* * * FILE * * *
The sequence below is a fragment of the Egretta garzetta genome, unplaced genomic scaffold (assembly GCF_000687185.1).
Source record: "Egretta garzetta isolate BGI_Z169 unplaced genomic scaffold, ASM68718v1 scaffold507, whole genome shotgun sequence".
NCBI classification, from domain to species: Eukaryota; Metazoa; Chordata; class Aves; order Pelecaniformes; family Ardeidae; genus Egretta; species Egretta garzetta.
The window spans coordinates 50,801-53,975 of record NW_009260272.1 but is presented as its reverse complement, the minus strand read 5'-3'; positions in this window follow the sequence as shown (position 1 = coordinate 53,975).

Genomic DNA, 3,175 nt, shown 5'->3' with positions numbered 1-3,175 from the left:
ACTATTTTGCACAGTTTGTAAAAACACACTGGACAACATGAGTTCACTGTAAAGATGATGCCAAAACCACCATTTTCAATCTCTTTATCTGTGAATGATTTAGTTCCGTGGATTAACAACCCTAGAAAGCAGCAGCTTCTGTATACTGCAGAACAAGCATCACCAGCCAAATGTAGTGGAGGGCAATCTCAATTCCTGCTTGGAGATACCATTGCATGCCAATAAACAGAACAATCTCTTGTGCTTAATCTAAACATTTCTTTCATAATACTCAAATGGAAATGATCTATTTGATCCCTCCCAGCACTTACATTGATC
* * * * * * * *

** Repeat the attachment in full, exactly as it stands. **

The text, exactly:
The sequence below is a fragment of the Egretta garzetta genome, unplaced genomic scaffold (assembly GCF_000687185.1).
Source record: "Egretta garzetta isolate BGI_Z169 unplaced genomic scaffold, ASM68718v1 scaffold507, whole genome shotgun sequence".
NCBI classification, from domain to species: Eukaryota; Metazoa; Chordata; class Aves; order Pelecaniformes; family Ardeidae; genus Egretta; species Egretta garzetta.
The window spans coordinates 50,801-53,975 of record NW_009260272.1 but is presented as its reverse complement, the minus strand read 5'-3'; positions in this window follow the sequence as shown (position 1 = coordinate 53,975).

Genomic DNA, 3,175 nt, shown 5'->3' with positions numbered 1-3,175 from the left:
ACTATTTTGCACAGTTTGTAAAAACACACTGGACAACATGAGTTCACTGTAAAGATGATGCCAAAACCACCATTTTCAATCTCTTTATCTGTGAATGATTTAGTTCCGTGGATTAACAACCCTAGAAAGCAGCAGCTTCTGTATACTGCAGAACAAGCATCACCAGCCAAATGTAGTGGAGGGCAATCTCAATTCCTGCTTGGAGATACCATTGCATGCCAATAAACAGAACAATCTCTTGTGCTTAATCTAAACATTTCTTTCATAATACTCAAATGGAAATGATCTATTTGATCCCTCCCAGCACTTACATTGATC